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POGO Member News

Small algae with great potential

Unique laboratory experiment shows rapid evolutionary adaptation to ocean acidification and warming


The single most important calcifying algae of the world’s oceans is able to simultaneously adapt to rising water temperatures and ocean acidification through evolution. A unique long-term experiment with the species Emiliania huxleyi at GEOMAR Helmholtz Centre for Ocean Research Kiel shows that the evolutionary potential of the algae is much greater than previously thought. In their laboratory evolution experiment, the scientists have shown for the first time that evolutionary adaptations to multiple stress factors do not necessarily interfere with each other. Further work will reveal how evolution in ocean microbes may affect the function of the ocean in removing carbon dioxide to the deep sea and whether or not laboratory findings can be translated into the natural ocean environment.

New atlas of Southern Ocean marine life

A new atlas, providing the most thorough audit of marine life in the Southern Ocean, is published this week by the Scientific Committee on Antarctic Research (SCAR). Leading marine biologists and oceanographers from all over the world spent the last four years compiling everything they know about ocean species from microbes to whales.
It’s the first time that such an effort has been undertaken since 1969 when the American Society of Geography published its Antarctic Map Folio Series.

Royal honour for SAMS president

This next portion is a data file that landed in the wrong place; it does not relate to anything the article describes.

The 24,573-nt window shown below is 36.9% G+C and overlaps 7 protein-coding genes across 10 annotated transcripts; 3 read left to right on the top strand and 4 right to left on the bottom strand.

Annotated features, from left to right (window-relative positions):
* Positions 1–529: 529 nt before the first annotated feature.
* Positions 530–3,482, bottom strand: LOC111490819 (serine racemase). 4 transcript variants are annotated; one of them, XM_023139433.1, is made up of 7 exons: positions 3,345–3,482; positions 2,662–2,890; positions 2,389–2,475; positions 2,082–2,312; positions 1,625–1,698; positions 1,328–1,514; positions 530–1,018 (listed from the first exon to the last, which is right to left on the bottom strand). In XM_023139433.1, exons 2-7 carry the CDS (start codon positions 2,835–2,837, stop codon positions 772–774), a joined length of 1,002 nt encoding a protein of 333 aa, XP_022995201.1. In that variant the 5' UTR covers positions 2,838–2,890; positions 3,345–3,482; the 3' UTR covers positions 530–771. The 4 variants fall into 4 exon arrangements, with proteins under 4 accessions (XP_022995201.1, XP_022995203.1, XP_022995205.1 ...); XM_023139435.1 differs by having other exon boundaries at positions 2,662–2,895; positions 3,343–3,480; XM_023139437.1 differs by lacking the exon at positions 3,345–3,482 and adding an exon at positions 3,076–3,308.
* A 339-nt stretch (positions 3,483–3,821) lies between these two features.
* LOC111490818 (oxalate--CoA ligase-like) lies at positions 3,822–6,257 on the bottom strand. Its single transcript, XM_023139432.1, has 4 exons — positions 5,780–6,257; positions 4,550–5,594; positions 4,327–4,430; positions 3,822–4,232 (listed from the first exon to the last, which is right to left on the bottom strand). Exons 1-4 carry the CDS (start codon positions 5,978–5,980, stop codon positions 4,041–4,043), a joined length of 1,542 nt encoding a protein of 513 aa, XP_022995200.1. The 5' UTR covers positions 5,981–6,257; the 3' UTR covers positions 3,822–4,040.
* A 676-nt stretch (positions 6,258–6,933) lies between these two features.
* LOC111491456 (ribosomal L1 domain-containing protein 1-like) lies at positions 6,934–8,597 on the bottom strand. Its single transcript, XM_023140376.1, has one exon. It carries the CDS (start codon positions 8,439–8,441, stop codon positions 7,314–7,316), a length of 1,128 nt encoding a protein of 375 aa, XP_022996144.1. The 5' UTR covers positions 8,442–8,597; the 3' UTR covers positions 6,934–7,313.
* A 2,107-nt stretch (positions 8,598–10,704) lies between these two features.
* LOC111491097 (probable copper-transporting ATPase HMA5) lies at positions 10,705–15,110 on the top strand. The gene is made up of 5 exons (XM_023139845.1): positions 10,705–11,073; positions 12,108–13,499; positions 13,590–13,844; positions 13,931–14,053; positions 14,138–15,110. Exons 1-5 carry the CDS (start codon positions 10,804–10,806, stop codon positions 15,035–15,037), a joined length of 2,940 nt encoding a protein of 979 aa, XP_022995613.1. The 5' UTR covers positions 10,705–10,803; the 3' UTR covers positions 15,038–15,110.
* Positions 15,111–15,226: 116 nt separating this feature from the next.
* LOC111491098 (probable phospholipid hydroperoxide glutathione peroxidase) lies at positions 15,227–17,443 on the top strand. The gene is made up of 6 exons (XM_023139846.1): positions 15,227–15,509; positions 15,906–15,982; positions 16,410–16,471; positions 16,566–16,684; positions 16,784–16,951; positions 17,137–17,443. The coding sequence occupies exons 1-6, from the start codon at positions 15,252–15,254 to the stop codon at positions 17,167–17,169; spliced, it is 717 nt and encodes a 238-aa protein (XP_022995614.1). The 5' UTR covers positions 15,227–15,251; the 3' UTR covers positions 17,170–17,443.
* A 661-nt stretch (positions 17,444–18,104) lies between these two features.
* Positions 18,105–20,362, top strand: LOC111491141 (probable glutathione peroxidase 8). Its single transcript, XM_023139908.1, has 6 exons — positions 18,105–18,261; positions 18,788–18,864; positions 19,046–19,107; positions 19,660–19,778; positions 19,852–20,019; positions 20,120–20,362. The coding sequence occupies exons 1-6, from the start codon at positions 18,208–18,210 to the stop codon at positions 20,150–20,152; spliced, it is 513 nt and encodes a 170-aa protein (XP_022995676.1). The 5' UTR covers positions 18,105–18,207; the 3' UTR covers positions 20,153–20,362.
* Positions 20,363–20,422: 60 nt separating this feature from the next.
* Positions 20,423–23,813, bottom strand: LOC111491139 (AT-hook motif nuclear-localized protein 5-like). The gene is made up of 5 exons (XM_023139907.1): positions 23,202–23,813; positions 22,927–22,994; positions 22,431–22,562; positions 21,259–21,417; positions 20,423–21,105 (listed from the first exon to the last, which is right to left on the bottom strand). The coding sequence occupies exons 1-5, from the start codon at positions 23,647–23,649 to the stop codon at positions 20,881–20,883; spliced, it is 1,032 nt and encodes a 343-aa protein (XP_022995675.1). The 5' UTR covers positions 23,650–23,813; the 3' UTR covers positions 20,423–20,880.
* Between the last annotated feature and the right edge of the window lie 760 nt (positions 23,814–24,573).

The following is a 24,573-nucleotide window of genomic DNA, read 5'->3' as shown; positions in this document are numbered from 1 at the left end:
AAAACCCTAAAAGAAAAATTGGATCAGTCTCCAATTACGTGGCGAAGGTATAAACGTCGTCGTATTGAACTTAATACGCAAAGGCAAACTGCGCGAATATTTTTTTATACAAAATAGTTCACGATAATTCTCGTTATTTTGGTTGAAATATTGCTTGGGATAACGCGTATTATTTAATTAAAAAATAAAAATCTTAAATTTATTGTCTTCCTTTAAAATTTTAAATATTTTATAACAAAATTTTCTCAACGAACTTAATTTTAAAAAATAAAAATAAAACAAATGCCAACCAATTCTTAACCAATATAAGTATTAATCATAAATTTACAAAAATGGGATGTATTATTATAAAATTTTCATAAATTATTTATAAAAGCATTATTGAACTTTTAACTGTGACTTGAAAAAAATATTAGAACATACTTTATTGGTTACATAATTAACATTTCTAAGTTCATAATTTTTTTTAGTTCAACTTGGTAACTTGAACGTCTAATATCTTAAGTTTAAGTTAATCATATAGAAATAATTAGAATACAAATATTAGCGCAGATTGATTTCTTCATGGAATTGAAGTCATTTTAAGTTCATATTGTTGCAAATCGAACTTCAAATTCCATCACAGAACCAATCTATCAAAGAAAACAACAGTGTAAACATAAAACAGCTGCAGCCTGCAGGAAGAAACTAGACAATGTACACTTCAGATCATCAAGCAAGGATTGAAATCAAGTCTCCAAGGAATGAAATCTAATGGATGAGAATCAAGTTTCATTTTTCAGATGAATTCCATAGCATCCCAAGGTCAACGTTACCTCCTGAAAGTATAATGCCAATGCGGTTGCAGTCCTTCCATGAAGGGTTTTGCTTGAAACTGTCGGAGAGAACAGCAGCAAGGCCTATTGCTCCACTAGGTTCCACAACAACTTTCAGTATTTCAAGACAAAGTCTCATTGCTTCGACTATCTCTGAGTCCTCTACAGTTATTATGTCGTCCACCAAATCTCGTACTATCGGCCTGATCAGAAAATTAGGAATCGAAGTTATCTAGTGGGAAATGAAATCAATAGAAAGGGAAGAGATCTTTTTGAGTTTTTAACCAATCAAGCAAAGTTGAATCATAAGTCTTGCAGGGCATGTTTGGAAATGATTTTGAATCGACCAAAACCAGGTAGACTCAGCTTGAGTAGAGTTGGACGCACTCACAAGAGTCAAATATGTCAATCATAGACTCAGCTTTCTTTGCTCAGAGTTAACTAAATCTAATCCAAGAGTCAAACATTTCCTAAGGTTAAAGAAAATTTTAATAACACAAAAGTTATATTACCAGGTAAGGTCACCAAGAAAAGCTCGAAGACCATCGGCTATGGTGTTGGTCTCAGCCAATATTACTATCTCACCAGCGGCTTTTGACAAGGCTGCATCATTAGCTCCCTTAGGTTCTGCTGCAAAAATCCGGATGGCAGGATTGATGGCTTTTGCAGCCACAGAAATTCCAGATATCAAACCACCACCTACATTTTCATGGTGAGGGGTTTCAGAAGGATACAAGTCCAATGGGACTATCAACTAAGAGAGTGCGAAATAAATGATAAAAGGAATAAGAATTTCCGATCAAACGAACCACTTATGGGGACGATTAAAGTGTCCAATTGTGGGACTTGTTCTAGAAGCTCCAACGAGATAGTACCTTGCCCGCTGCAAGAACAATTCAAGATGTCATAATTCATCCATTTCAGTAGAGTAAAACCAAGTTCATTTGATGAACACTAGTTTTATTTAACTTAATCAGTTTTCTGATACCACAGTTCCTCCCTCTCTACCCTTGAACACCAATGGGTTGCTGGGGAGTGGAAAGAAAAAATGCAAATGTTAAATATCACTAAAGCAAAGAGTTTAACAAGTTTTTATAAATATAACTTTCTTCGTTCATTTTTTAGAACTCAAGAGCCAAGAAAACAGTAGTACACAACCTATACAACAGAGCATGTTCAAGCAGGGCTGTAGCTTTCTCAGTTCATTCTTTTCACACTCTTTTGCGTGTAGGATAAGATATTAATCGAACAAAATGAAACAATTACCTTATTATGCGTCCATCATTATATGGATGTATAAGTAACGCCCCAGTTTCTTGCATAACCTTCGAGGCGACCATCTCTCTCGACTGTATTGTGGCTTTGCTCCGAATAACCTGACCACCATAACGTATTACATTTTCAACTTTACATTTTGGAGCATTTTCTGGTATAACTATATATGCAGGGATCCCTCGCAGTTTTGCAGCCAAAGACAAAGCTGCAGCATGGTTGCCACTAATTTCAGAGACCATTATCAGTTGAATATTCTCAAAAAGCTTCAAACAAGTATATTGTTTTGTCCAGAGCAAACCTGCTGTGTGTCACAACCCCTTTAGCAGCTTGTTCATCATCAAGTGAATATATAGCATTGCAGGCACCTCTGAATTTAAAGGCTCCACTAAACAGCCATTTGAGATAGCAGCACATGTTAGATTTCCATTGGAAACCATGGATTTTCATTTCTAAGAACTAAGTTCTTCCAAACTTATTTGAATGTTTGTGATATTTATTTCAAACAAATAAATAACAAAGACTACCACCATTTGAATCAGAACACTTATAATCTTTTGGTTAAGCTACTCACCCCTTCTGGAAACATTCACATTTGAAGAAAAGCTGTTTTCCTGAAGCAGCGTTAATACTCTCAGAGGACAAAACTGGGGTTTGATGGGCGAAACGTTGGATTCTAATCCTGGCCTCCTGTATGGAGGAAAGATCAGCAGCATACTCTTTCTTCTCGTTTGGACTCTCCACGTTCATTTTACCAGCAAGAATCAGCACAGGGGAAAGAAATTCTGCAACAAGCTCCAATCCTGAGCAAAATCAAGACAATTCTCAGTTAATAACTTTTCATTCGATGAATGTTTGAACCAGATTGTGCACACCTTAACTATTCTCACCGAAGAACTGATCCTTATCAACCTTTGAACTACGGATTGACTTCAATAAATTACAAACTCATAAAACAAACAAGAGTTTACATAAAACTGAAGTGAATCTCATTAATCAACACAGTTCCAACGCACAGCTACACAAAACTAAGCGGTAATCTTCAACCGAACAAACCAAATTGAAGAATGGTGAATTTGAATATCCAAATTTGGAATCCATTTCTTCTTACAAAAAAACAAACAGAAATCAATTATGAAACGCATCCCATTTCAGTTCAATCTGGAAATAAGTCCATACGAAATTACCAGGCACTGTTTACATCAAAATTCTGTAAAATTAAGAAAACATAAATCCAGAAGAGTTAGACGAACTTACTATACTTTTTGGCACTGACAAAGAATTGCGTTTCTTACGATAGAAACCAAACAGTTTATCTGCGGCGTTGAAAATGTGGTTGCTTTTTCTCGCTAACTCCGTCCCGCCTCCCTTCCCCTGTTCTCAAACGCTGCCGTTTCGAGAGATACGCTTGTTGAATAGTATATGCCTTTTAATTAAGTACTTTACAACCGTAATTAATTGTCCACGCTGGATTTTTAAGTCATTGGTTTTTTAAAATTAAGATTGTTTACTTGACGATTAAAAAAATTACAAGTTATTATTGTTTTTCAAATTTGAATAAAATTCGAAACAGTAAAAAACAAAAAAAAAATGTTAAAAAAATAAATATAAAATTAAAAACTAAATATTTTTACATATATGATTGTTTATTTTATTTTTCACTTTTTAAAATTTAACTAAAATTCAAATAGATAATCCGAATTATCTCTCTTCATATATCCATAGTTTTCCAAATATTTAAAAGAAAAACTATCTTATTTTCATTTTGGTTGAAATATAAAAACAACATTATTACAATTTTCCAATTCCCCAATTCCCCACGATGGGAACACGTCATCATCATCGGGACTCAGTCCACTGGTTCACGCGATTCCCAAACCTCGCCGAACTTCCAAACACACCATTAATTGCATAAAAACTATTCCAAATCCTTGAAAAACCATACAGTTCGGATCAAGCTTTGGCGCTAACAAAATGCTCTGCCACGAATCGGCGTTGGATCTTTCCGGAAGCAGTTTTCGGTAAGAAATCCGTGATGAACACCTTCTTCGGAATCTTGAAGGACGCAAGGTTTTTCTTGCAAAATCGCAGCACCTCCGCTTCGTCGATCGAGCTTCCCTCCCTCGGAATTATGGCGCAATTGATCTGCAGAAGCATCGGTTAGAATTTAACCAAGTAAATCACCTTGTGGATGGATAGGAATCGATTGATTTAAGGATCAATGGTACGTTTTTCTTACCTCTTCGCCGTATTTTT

The president of SAMS, the Scottish Association for Marine Science, has been awarded a royal medal for his lifetime’s work developing and promoting glaciology.

 

Glaciologist Professor Geoffrey Boulton received The Royal Geographical Society’s prestigious Founder’s Gold Medal at this year’s recent annual presentation. Approved by the queen, the Society’s royal medals are among the highest awards of their kind in the world, and are presented annually in recognition of excellence and outstanding achievements in geographical research and fieldwork, teaching and public engagement.

International Ocean Sampling Day in Kiel

Researchers at GEOMAR and Kiel University participate in a global measurement campaign

 

Saturday, 21 June, is "Ocean Sampling Day." Marine scientists will take water samples at over 170 locations worldwide to investigate the distribution and genetic diversity of microorganisms in the water. Also scientists from the GEOMAR Helmholtz Centre for Ocean Research Kiel, Kiel University and the joint Cluster of Excellence "The Future Ocean" will participate in this measurement campaign, the largest of its kind. The activities can be followed live on the internet.

New Sensor Array to Monitor Impacts of Changing Gulf of Maine Conditions on New England Red Tide

Scientists from the Woods Hole Oceanographic Institution (WHOI) are kicking off an innovative NOAA-funded pilot program using robotic instruments and computer modeling analysis to shed light on changing ocean conditions in the Gulf of Maine as they relate to the harmful algal bloom (HAB) phenomenon commonly known as the New England red tide.

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